Best Famous Gender Poems

Here is a collection of the all-time best famous Gender poems. This is a select list of the best famous Gender poetry. Reading, writing, and enjoying famous Gender poetry (as well as classical and contemporary poems) is a great past time. These top poems are the best examples of gender poems.

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Written by William Shakespeare | Create an image from this poem

The Phoenix and the Turtle

 Let the bird of loudest lay,
On the sole Arabian tree,
Herald sad and trumpet be,
To whose sound chaste wings obey.
But thou, shrieking harbinger, Foul pre-currer of the fiend, Augur of the fever's end, To this troop come thou not near.
From this session interdict Every fowl of tyrant wing, Save the eagle, feather'd king: Keep the obsequy so strict.
Let the priest in surplice white, That defunctive music can, Be the death-defying swan, Lest the requiem lack his right.
And thou, treble-dated crow, That thy sable gender mak'st With the breath thou giv'st and tak'st, 'Mongst our mourners shalt thou go.
Here the anthem doth commence: Love and constancy is dead; Phoenix and the turtle fled In a mutual flame from hence.
So they lov'd, as love in twain Had the essence but in one; Two distincts, division none: Number there in love was slain.
Hearts remote, yet not asunder; Distance, and no space was seen 'Twixt the turtle and his queen; But in them it were a wonder.
So between them love did shine, That the turtle saw his right Flaming in the phoenix' sight: Either was the other's mine.
Property was thus appall'd, That the self was not the same; Single nature's double name Neither two nor one was call'd.
Reason, in itself confounded, Saw division grow together; To themselves yet either-neither, Simple were so well compounded.
That it cried how true a twain Seemeth this concordant one! Love hath reason, reason none If what parts can so remain.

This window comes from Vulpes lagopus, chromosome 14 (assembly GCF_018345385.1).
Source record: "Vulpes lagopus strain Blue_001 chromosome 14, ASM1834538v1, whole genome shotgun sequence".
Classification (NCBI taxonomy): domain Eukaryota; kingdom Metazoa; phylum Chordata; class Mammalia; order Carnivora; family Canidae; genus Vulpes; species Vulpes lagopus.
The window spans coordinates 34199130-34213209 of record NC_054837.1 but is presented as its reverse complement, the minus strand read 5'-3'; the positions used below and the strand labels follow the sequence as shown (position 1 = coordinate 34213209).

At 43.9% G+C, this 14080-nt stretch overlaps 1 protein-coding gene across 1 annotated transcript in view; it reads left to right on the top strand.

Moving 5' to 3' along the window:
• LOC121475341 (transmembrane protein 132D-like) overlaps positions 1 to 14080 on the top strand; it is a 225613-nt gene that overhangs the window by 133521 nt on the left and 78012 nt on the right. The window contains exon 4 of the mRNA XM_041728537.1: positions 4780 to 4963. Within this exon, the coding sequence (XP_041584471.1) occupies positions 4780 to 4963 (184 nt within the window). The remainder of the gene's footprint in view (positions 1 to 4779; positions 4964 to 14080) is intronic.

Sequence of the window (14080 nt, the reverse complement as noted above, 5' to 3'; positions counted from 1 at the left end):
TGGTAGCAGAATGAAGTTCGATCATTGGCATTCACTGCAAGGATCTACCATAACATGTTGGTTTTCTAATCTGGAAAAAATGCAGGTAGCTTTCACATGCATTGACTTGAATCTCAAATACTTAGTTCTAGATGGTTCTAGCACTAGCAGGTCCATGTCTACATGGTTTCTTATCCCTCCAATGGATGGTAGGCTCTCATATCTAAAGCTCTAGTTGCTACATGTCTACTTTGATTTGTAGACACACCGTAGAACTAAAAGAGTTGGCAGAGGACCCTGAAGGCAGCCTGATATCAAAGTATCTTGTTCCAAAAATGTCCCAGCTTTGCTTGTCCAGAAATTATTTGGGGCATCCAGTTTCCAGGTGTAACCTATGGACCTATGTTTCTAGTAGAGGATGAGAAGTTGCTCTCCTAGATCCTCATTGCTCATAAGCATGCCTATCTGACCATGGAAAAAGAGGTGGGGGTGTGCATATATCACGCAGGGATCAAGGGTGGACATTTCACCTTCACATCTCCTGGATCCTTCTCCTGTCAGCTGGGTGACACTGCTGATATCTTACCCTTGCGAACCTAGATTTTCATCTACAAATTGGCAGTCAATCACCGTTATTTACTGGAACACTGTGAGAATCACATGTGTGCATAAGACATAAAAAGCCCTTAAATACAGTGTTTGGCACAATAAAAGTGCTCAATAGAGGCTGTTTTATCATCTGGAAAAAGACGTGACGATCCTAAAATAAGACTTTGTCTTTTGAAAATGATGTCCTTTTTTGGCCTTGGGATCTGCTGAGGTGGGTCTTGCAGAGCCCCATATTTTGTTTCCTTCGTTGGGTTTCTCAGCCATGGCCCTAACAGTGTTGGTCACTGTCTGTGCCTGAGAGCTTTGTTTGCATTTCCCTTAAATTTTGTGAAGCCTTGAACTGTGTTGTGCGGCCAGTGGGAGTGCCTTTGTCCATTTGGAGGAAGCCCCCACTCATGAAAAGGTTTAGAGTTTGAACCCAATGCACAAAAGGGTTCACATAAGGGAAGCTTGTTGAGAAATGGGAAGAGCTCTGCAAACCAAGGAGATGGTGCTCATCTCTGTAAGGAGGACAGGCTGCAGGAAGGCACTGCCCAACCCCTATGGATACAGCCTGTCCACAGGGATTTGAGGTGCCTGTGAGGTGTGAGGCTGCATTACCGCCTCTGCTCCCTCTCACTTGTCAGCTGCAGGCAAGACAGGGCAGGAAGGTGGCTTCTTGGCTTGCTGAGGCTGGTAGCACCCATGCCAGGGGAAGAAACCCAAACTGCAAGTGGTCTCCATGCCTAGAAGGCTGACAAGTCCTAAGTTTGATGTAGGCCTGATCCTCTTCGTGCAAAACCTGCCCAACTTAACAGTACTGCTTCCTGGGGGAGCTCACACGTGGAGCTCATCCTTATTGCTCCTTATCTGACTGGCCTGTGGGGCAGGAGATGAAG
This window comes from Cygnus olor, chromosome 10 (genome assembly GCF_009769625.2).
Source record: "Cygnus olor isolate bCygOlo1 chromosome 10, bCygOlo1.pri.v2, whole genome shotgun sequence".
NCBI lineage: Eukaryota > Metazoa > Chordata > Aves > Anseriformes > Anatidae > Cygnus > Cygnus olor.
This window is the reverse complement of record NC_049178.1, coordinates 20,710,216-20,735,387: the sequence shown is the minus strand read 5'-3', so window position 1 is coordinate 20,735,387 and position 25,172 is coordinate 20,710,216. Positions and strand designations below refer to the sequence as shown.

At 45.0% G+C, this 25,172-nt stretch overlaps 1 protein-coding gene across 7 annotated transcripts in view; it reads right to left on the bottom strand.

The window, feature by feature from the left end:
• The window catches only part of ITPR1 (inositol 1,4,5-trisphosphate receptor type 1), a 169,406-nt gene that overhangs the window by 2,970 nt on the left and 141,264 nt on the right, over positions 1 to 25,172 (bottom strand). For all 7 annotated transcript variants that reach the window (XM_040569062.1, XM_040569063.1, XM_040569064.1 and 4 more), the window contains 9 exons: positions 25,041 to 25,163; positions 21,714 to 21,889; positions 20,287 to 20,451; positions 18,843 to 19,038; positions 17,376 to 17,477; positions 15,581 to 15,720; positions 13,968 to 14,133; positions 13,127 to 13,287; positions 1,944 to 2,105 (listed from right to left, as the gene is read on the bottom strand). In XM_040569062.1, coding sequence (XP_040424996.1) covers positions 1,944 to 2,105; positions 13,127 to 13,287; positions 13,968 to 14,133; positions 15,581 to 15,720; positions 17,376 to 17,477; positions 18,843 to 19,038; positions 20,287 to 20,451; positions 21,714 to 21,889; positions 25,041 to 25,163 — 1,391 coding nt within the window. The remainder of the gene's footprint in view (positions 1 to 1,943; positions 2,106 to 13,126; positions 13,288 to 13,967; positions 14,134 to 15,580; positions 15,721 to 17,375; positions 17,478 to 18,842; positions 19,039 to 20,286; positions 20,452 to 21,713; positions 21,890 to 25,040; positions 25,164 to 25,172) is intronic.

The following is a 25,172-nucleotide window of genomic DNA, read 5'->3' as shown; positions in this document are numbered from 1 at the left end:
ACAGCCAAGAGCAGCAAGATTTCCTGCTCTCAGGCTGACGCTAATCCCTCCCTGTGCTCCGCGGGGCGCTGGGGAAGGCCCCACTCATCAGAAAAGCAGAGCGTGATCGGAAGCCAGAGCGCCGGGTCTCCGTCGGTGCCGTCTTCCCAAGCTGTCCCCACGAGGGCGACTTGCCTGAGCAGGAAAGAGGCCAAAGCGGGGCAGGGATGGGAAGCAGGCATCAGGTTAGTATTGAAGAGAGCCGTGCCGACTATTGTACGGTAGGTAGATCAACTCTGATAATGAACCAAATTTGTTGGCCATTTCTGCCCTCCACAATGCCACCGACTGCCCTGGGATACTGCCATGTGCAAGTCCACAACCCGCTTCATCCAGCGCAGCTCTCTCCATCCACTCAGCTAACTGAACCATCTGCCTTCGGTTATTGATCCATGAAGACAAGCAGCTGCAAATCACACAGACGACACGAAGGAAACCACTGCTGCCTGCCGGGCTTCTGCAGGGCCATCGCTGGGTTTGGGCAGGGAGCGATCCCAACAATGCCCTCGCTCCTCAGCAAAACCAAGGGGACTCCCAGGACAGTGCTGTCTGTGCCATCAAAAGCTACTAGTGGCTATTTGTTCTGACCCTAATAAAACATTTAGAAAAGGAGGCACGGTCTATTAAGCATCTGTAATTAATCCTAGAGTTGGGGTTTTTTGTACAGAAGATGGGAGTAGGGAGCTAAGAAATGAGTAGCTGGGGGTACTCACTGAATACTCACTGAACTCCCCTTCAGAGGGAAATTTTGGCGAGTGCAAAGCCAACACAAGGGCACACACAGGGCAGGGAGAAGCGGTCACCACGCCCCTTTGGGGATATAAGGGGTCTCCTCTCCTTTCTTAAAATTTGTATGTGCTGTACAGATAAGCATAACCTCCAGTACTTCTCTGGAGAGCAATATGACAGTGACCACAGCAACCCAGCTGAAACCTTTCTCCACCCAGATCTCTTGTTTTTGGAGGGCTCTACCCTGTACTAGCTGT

Whereupon it made this threne To the phoenix and the dove, Co-supreme and stars of love; As chorus to their tragic scene.
THRENOS.
Beauty, truth, and rarity.
Grace in all simplicity, Here enclos'd in cinders lie.
Death is now the phoenix' nest; And the turtle's loyal breast To eternity doth rest, Leaving no posterity:-- 'Twas not their infirmity, It was married chastity.
Truth may seem, but cannot be: Beauty brag, but 'tis not she; Truth and beauty buried be.
To this urn let those repair That are either true or fair; For these dead birds sigh a prayer.
Written by Marilyn Hacker | Create an image from this poem

The Boy

 It is the boy in me who's looking out
the window, while someone across the street
mends a pillowcase, clouds shift, the gutter spout
pours rain, someone else lights a cigarette?

(Because he flinched, because he didn't whirl
around, face them, because he didn't hurl
the challenge back—"Fascists?"—not "Faggots"—Swine!
he briefly wonders—if he were a girl .
.
.
) He writes a line.
He crosses out a line.
I'll never be a man, but there's a boy crossing out words: the rain, the linen-mender, are all the homework he will do today.
The absence and the priviledge of gender confound in him, soprano, clumsy, frail.
Not neuter—neutral human, and unmarked, the younger brother in the fairy tale except, boys shouted "Jew!" across the park at him when he was coming home from school.
The book that he just read, about the war, the partisans, is less a terrible and thrilling story, more a warning, more a code, and he must puzzle out the code.
He has short hair, a red sweatshirt.
They know something about him—that he should be proud of? That's shameful if it shows? That got you killed in 1942.
In his story, do the partisans have sons? Have grandparents? Is he a Jew more than he is a boy, who'll be a man someday? Someone who'll never be a man looks out the window at the rain he thought might stop.
He reads the sentence he began.
He writes down something that he crosses out.
Written by Amy Clampitt | Create an image from this poem

A Silence

 past parentage or gender
beyond sung vocables
the slipped-between
the so infinitesimal
fault line
a limitless
interiority

beyond the woven
unicorn the maiden
(man-carved worm-eaten)
God at her hip
incipient
the untransfigured
cottontail
bluebell and primrose
growing wild a strawberry
chagrin night terrors
past the earthlit
unearthly masquerade

(we shall be changed)

a silence opens

 *

the larval feeder
naked hairy ravenous
inventing from within
itself its own
raw stuffs'
hooked silk-hung
relinquishment

behind the mask
the milkfat shivering
sinew isinglass
uncrumpling transient
greed to reinvest

 *

names have been
given (revelation
kif nirvana
syncope) for
whatever gift
unasked
gives birth to

torrents
fixities
reincarnations of
the angels
Joseph Smith
enduring
martyrdom

a cavernous
compunction driving